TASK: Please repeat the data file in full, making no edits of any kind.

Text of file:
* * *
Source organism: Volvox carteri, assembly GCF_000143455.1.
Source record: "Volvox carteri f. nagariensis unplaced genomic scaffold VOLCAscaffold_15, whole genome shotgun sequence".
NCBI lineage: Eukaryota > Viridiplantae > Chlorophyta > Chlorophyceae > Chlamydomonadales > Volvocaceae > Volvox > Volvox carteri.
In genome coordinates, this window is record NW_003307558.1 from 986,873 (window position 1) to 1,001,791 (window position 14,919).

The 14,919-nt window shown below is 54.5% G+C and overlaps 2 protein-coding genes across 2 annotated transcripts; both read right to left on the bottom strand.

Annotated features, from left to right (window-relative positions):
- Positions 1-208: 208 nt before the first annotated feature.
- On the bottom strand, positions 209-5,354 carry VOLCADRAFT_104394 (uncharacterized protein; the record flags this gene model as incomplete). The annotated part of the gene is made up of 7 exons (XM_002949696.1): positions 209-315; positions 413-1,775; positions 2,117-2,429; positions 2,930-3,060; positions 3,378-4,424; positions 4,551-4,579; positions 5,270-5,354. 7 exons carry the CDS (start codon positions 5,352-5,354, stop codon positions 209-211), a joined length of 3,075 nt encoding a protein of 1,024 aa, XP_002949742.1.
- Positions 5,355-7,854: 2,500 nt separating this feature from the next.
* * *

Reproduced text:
Source organism: Volvox carteri, assembly GCF_000143455.1.
Source record: "Volvox carteri f. nagariensis unplaced genomic scaffold VOLCAscaffold_15, whole genome shotgun sequence".
NCBI lineage: Eukaryota > Viridiplantae > Chlorophyta > Chlorophyceae > Chlamydomonadales > Volvocaceae > Volvox > Volvox carteri.
In genome coordinates, this window is record NW_003307558.1 from 986,873 (window position 1) to 1,001,791 (window position 14,919).

The 14,919-nt window shown below is 54.5% G+C and overlaps 2 protein-coding genes across 2 annotated transcripts; both read right to left on the bottom strand.

Annotated features, from left to right (window-relative positions):
- Positions 1-208: 208 nt before the first annotated feature.
- On the bottom strand, positions 209-5,354 carry VOLCADRAFT_104394 (uncharacterized protein; the record flags this gene model as incomplete). The annotated part of the gene is made up of 7 exons (XM_002949696.1): positions 209-315; positions 413-1,775; positions 2,117-2,429; positions 2,930-3,060; positions 3,378-4,424; positions 4,551-4,579; positions 5,270-5,354. 7 exons carry the CDS (start codon positions 5,352-5,354, stop codon positions 209-211), a joined length of 3,075 nt encoding a protein of 1,024 aa, XP_002949742.1.
- Positions 5,355-7,854: 2,500 nt separating this feature from the next.